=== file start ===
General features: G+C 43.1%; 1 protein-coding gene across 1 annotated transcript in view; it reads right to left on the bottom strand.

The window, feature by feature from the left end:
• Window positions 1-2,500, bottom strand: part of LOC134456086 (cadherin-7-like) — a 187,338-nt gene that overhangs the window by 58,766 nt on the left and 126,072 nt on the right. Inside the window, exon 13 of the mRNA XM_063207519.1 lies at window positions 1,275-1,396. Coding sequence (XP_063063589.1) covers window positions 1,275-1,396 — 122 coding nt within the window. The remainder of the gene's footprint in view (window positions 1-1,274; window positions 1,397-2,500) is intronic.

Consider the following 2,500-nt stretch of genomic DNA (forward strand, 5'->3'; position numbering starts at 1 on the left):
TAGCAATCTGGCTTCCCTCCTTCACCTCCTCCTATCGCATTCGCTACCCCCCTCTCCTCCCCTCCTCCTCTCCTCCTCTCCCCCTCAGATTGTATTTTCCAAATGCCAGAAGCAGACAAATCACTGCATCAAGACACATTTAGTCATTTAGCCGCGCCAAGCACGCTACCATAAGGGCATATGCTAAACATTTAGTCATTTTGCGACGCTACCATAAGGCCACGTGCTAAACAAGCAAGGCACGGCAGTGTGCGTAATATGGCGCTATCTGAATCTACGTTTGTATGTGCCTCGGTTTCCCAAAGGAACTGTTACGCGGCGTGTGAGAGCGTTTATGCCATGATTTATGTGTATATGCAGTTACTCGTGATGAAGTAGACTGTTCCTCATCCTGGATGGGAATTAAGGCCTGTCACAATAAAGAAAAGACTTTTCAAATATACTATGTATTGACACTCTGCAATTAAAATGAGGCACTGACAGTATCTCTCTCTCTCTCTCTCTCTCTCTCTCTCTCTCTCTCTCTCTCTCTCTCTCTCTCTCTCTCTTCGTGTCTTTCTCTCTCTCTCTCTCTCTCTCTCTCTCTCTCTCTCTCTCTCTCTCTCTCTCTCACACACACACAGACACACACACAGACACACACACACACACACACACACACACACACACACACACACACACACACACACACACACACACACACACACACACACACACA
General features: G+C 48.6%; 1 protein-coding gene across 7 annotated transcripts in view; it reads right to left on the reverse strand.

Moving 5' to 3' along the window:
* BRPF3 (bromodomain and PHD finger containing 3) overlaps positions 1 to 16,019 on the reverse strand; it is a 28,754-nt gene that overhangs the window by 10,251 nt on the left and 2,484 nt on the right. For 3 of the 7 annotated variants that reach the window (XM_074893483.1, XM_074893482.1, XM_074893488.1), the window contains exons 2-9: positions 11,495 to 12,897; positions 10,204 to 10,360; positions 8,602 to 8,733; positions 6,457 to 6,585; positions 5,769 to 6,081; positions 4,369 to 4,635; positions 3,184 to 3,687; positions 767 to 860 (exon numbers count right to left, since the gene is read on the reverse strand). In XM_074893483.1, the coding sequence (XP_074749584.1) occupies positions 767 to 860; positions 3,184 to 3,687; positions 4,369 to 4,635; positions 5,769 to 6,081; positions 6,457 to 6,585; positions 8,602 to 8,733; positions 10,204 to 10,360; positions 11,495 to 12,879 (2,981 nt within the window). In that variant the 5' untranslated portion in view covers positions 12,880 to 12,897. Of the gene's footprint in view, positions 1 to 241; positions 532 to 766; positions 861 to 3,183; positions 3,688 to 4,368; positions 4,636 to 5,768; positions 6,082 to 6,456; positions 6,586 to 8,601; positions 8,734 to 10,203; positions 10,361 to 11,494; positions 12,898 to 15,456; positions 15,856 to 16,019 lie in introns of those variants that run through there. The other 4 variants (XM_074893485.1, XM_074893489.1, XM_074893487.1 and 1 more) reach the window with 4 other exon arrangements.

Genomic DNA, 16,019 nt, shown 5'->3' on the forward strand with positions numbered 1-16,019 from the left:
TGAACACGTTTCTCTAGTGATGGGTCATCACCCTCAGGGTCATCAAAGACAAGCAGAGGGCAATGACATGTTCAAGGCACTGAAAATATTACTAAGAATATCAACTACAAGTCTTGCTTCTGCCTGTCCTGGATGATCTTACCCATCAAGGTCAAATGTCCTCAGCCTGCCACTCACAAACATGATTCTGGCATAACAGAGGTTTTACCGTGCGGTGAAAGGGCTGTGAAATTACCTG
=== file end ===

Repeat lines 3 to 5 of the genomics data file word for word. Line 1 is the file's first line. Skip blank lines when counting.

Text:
• Window positions 1-2,500, bottom strand: part of LOC134456086 (cadherin-7-like) — a 187,338-nt gene that overhangs the window by 58,766 nt on the left and 126,072 nt on the right. Inside the window, exon 13 of the mRNA XM_063207519.1 lies at window positions 1,275-1,396. Coding sequence (XP_063063589.1) covers window positions 1,275-1,396 — 122 coding nt within the window. The remainder of the gene's footprint in view (window positions 1-1,274; window positions 1,397-2,500) is intronic.

Consider the following 2,500-nt stretch of genomic DNA (forward strand, 5'->3'; position numbering starts at 1 on the left):
TAGCAATCTGGCTTCCCTCCTTCACCTCCTCCTATCGCATTCGCTACCCCCCTCTCCTCCCCTCCTCCTCTCCTCCTCTCCCCCTCAGATTGTATTTTCCAAATGCCAGAAGCAGACAAATCACTGCATCAAGACACATTTAGTCATTTAGCCGCGCCAAGCACGCTACCATAAGGGCATATGCTAAACATTTAGTCATTTTGCGACGCTACCATAAGGCCACGTGCTAAACAAGCAAGGCACGGCAGTGTGCGTAATATGGCGCTATCTGAATCTACGTTTGTATGTGCCTCGGTTTCCCAAAGGAACTGTTACGCGGCGTGTGAGAGCGTTTATGCCATGATTTATGTGTATATGCAGTTACTCGTGATGAAGTAGACTGTTCCTCATCCTGGATGGGAATTAAGGCCTGTCACAATAAAGAAAAGACTTTTCAAATATACTATGTATTGACACTCTGCAATTAAAATGAGGCACTGACAGTATCTCTCTCTCTCTCTCTCTCTCTCTCTCTCTCTCTCTCTCTCTCTCTCTCTCTCTCTCTCTCTTCGTGTCTTTCTCTCTCTCTCTCTCTCTCTCTCTCTCTCTCTCTCTCTCTCTCTCTCTCTCTCACACACACACAGACACACACACAGACACACACACACACACACACACACACACACACACACACACACACACACACACACACACACACACACACACACACACACACACA